The Best Stamps from Beijing’s Incredible Stamp Museum (including 3-D North Korean stamps!)

Continuing on from yesterday’s post, here are my six top favorite collections from Beijing’s wonderful stamp and post museum…. Sorry for the spoiler above. But it’s just… too weird.

6. Table Tennis
What’s there not to love about table tennis?  Mao adored it, so did Deng Xiaoping and Zhou Enlai.  Plus, there’s always the game to thank for opening those relations between east and west.  (Actually, I guess you could thank ping pong diplomacy for my even being here!)  You even occasionally find tables sitting hidden in the hutongs, the Chinese version of a basketball hoop in a car park, waiting for locals to walk up with their paddles and start a game.  Thus, a lovely trio of stamps dedicated to the popular sport.

1959 – 25th World Table Tennis Championships

1971 – Afro-Asian Table Tennis Friendship Invitational Tournament

1971 – Afro-Asian Table Tennis Friendship Invitational Tournament

5. Reforms and Opening Up, plus Scientific Knowledge
After the horrors of the cultural revolution, the closing of universities, the bizarre damning of education, a bright light shone on China in Reforms & Opening Up.  “I don’t care if it’s a white cat or a black cat. It’s a good cat as long as it catches mice,” said Deng Xiaoping, and these great stamps, from three separate series, all show off China’s (then) newfound love for industry, technology, and the future.

9/13/1980 – Exhibition of People’s Republic of China

1979 – Loving Scientific Knowledge from a Small Age

1984 – 35th Founding of the People’s Republic of China – Springtime of Scientific Knowledge

4. Swimming
Basketball (oddly missing from the stamps) is China’s favorite team sport. Table tennis is the favorite one-on-one sport. But when it comes to solo exercise, I’d bet it’s all about the swimming.  Not competitive, but for the love of China.  See the movie “Girl Divers,” where girls dive for Chinese Socialism.  And don’t miss my good friend Ginger’s wonderful article on swimsuit fashion in China.  These two gorgeous stamps were released on the 10th anniversary of Mao’s famous final swim in the Yangtze River (at age 73!)  “However hard the wind blows and the waves hit,” he wrote in a poem about it, “I feel like I’m taking a casual walk in a peaceful courtyard.”  Lovely.  Here they are.


7/16/1976 –
Be tempered in big rivers and seas.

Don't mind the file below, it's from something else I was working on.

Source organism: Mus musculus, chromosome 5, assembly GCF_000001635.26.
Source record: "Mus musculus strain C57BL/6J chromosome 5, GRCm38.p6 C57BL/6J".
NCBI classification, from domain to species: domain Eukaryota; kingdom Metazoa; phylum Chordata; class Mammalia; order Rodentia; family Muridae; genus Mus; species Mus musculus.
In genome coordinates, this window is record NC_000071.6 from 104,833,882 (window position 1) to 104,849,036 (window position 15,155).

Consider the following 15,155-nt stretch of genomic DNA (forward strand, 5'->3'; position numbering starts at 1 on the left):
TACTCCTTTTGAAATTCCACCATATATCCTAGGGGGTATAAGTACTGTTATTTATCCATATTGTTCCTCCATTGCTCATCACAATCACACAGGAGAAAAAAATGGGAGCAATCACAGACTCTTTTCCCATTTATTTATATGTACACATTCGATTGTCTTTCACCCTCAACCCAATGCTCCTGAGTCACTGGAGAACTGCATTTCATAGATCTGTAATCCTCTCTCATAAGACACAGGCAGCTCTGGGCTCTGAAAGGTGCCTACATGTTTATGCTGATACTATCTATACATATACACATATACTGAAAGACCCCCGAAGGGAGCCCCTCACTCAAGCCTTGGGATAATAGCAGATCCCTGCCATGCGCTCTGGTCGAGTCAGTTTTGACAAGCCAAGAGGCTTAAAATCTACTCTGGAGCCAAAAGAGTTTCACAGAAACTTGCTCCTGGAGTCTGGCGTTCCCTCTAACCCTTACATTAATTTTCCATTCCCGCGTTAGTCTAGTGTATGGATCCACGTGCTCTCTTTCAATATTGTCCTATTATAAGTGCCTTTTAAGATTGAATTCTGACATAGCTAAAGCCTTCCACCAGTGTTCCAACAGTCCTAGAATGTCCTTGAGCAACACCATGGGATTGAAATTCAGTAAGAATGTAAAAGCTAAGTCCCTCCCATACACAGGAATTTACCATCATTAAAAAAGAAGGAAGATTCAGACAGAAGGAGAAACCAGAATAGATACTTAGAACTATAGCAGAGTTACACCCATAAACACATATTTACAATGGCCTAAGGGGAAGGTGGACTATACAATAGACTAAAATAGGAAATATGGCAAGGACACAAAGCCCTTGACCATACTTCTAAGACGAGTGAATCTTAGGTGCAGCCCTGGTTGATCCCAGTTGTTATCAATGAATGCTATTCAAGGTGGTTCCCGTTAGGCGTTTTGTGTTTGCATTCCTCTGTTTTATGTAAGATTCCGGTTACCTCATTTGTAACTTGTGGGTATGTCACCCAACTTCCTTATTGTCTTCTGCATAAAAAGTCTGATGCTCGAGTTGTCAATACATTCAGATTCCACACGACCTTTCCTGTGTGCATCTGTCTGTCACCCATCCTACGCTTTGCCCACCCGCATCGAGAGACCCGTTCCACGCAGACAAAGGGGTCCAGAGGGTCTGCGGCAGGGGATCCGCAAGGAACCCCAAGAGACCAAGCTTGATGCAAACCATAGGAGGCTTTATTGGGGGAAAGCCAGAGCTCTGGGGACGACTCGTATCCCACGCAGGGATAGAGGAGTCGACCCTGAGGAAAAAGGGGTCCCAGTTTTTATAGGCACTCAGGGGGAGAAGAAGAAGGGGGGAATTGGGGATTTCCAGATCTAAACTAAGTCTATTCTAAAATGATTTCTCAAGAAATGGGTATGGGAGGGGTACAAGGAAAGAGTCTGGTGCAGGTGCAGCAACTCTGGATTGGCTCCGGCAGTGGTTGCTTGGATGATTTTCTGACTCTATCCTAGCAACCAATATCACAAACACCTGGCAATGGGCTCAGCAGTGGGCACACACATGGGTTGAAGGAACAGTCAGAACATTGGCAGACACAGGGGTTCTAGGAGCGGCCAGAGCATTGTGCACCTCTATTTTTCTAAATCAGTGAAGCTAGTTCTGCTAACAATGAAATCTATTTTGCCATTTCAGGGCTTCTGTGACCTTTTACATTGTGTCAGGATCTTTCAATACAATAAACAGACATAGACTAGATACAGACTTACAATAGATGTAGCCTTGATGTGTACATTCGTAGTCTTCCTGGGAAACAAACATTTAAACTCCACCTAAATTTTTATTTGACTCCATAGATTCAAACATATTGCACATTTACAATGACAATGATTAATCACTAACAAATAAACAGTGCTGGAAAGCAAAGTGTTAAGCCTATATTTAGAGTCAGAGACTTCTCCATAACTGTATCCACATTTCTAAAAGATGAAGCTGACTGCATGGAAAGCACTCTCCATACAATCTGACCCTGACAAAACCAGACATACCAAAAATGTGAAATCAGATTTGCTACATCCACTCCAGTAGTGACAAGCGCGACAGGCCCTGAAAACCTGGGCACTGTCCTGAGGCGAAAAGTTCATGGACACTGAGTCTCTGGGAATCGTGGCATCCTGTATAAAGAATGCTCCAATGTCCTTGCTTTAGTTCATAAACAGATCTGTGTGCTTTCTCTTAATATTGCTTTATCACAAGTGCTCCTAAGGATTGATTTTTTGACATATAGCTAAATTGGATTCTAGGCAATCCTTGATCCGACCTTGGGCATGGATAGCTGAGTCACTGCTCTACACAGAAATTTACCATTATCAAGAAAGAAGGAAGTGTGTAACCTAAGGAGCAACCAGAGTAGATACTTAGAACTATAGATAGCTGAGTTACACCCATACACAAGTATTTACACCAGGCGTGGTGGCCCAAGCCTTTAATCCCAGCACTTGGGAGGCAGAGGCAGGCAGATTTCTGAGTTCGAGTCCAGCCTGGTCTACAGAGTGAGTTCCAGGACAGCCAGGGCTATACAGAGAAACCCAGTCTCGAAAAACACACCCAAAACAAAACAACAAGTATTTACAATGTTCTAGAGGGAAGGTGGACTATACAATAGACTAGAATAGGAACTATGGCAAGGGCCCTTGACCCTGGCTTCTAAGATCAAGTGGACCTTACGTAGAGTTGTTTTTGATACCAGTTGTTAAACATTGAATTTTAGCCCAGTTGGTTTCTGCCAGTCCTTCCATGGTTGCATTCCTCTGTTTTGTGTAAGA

7/16/1976 –
Cross the Yangtze River



3. Post Conference
What was the first national postal conference? I can’t tell you. All I know is it was in 1950, and this is one of the most beautiful stamps in the museum. It was designed, apparently, by Sun Chuanzhe. (I found one for sale for US$200.) The caption read something along the lines of “Postbox, means of transportation reach the map,” which makes sense given the train, the ship, the map, and the pillar box. Just lovely.

2. Mao
Could I really leave Mao out of my favorite stamps from the museum? Surprisingly, there were very few, but this jaw-dropping 1948 beauty really caught my eye.  The caption reads something like “Mao in the East China liberated area.” It reminds me of some comic book artist’s studies, maybe R. Crumb’s?…

And the prize for the best stamp set at the China National Post and Postage Stamp Museum doesn’t actually go to a Chinese stamp at all. It’s a series we almost missed, that caught my eye from across the hall as we were walking out. “Is that a 3D stamp,” I cried. It was. One of those old-school 3Ds, where from one angle you see a boat, and from another angle you see Donald Duck. Except this was different. This was from North Korea. And it was in tribute of Prince Charles, Lady Diana, and newborn Prince William. I’m serious. NORTH KOREAN STAMPS TRIBUTING PRINCE WILLIAM’S BIRTH, IN 3D?

They were accompanied by a caption stretching to two paragraphs — far more than any other stamp — which was entirely about the technology of these stamps.  Not at all about the weirdness of North Korea releasing stamps devoted to Prince William.

They were released on October 1st, 1982, which was 3 months after he was born, but right on the mark for my 10th birthday and the 33rd birthday of the People’s Republic of China. I can find nothing on the internet about these puppies, but… well, they do exist.  [Talking to my dad, the legendary stamp collector, he was less surprised.  “Every country releases stamps like these, to make some money.”  Hrm.  It’s still damn weird.]

[I’m sorry the quality isn’t great. Shooting in low light through plexiglas was bad enough for most of these, but then 3-D as well? Oh, man. They were absolutely jaw-dropping gorgeous. These pix don’t do justice. You need to go, and see them yourself.]

These were all found at the China National Post and Postage Stamp Museum
Building D, No 6 Gongyuan Xijie, Dongcheng District, Beijing, China
Exit A, Jianguomen Subway

Offbeat Museums / , ,

3 Responses to The Best Stamps from Beijing’s Incredible Stamp Museum (including 3-D North Korean stamps!)

  1. southerndysfunction says:

    Just when I think life can't get weirder, you go and find North Korean stamps commemorating Prince William. I wonder if they will release something for the Big Wedding next month. Keep me 'posted.' sorry.

  2. Dean Pickles says:

    They'll surely throw a parade, or at least have 75,000 children dancing in synchronized formation… I hope!

  3. Pingback: 22 Awesome Table Tennis Stamps |

Leave a Reply

Your email address will not be published. Required fields are marked *